Dec 172018


(Our year-end LISTMANIA series continues this week, beginning with NCS contributor Wil Cifer‘s Top 20 list.)

Yes, you can re-read the title: It says the top 20 “heavy” albums, not the top 20 “Metal” albums. I prefer for music to be heavy sonically and emotionally, more than I demand that they be metal. I think the more open-minded metal head can certainly appreciate heaviness in many forms, though those represented here are more often metal than not, since I have other platforms on which to rant about post-punk or shoegaze, and albums by Nothing or Marissa Nadler don’t belong in a conversation about heavy music even as good as those albums might be.

In 13 out 20 of these albums, screamed, growled, or otherwise tortured vocalizations are the primary method of delivery. Melody comes in many forms, for me the darker the better. No one sub-genre stole the show here; I think doom and black metal are neck-and-neck; there are also a couple of more hardcore albums, and some with a progressive leaning. The one unifying point is the dark and emotive current that runs through the bulk of these albums, which reflects the fact that I grew up a poor goth child, who was too metal for the clove smokers and too goth for the denim and PBR crowd (however, selling weed in the early ’90s made the most die-hard Cannibal Corpse fans tolerate my Type O Negative). Continue reading »

Nov 132018


(On November 16th Candlelight/Spinefarm will release the new (11th) album by the Japanese band Sigh, an album about madness and the blurring line between sanity and insanity, with 90% of the lyrics in Japanese and cover art by Eliran Kantor. What follows are Wil Cifer‘s thoughts about it.)

The term progressive metal can bring to mind some cringe-worthy images, among them Berklee dropouts making long sprawling songs with obtuse riffs written with one thing in mind — “How will this sound if I solo over it?“ What sets Sigh apart from such bands, aside from their black metal past, is that their sound actually progresses. It is not stagnant wanking. You know only to expect organized chaos when you go into one of their albums. So I should have not been surprised by the opening track of Heir To Despair (“Aletheia”) sounding like a space-age take on Jethro Tull as a metal band; it makes perfect sense. Continue reading »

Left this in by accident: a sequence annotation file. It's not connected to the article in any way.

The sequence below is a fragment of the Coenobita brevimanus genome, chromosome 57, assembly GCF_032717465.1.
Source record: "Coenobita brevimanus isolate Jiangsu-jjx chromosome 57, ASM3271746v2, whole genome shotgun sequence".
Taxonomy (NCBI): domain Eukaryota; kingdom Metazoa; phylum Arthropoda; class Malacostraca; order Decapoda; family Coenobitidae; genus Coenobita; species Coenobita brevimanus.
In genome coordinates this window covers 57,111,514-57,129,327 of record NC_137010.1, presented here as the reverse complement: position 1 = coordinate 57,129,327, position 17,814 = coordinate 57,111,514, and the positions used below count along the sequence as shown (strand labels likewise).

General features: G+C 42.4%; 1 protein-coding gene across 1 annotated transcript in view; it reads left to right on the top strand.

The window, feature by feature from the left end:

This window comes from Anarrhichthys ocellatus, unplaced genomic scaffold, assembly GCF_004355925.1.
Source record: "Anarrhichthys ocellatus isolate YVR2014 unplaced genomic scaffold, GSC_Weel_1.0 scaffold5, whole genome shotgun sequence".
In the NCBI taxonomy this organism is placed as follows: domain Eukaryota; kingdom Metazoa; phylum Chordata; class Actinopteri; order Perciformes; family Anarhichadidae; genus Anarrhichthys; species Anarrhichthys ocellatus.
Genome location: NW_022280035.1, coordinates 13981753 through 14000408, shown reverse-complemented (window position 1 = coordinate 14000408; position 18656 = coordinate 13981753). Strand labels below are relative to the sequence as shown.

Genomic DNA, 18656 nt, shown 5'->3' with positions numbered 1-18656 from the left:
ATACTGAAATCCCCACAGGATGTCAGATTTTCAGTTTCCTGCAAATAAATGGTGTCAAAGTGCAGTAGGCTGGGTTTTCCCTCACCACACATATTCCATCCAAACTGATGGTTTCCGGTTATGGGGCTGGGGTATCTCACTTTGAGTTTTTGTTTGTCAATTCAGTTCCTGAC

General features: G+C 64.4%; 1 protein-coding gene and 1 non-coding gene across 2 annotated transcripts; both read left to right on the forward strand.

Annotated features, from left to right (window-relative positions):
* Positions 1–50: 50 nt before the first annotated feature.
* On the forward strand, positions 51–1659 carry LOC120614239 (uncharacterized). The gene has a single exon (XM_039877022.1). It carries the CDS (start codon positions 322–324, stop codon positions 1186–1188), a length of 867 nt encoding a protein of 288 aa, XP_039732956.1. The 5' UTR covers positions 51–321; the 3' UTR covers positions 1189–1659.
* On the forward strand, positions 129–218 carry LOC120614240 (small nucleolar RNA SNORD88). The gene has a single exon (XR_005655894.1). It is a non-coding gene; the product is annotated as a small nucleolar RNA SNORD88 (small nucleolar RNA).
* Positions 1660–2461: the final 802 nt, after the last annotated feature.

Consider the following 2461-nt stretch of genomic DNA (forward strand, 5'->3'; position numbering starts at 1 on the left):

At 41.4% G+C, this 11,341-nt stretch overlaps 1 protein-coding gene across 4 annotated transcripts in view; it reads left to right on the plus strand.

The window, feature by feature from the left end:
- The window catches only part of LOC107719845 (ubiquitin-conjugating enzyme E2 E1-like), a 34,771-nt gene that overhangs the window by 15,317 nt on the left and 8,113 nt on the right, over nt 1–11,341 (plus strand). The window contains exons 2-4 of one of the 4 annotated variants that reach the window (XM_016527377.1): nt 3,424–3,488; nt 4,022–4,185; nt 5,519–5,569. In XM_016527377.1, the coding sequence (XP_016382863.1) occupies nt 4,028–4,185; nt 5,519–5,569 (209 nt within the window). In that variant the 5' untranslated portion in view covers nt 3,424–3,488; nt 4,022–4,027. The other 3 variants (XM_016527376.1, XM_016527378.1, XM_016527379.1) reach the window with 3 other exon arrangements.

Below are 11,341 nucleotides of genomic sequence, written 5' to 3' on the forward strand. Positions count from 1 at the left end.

Oct 112018


(Wil Cifer reviews the new album by Evoken, which will be released by Profound Lore on November 9th.)

Funeral doom might be my favorite subgenre of metal, with depressive black metal not far behind. It invokes deeper emotional layers and creates powerful sonic places than doom bands content with just worshipping Black Sabbath. Jersey doom band Evoken might be America’s best when it comes not only to funeral doom, but to doom as a whole.

On their new album Hypnagogia they pick up where they left off with Atra Mors. There are a few changes, such as synths being more prevalent in the mix, which creates thicker atmosphere. Mood-wise the album is dark yet not as filled with despair as the previous album. Lyrically, it uses World War I as a metaphor regarding more personal topics. This is done without the need to maintain some contrived narrative that concept albums tend to have. Continue reading »

Oct 012018


(This is Wil Cifer’s review of the new sixth album by Author & Punisher, which will be released by Relapse Records on October 5th.)

Not being satisfied with heavy as merely blazing fast double-bass with even faster guitar solos, I require something out of left field with a great deal of sonic intensity. Author & Punisher’s brand of sludged-out industrial fits the bill.

At first listen, what Tristan Shone does might seem like a novel concept…”Oh yeah, he’s the dude that plays with machines”. Six albums in, that novelty has to be taken out of the equation to leave the focus on the songs. He delivers in this regard, while working against the abrasive drone that tends to dominate his sound. Continue reading »

Jul 112018


(This is Wil Cifer’s review of the new album by Deafheaven, which will be released on July 13th by Anti Records.)

Like everything after Roads to Judah this new album is going to offend metalheads, especially considering how this time it weighs more heavily on their post-rock side.

The first time I saw these guys they were opening for Alcest and blew them off the stage. The energy seemed very genuine, though it felt more like a hardcore show than a black metal one. I am not going to debate how troo or cvlt they are, but focus on what is actually going with their music as it’s being delivered to us in 2018. Continue reading »

Jun 252018


(This is Wil Cifer’s review of the new album by the Swedish black metal band Craft, which was released on June 22nd by Season of Mist.)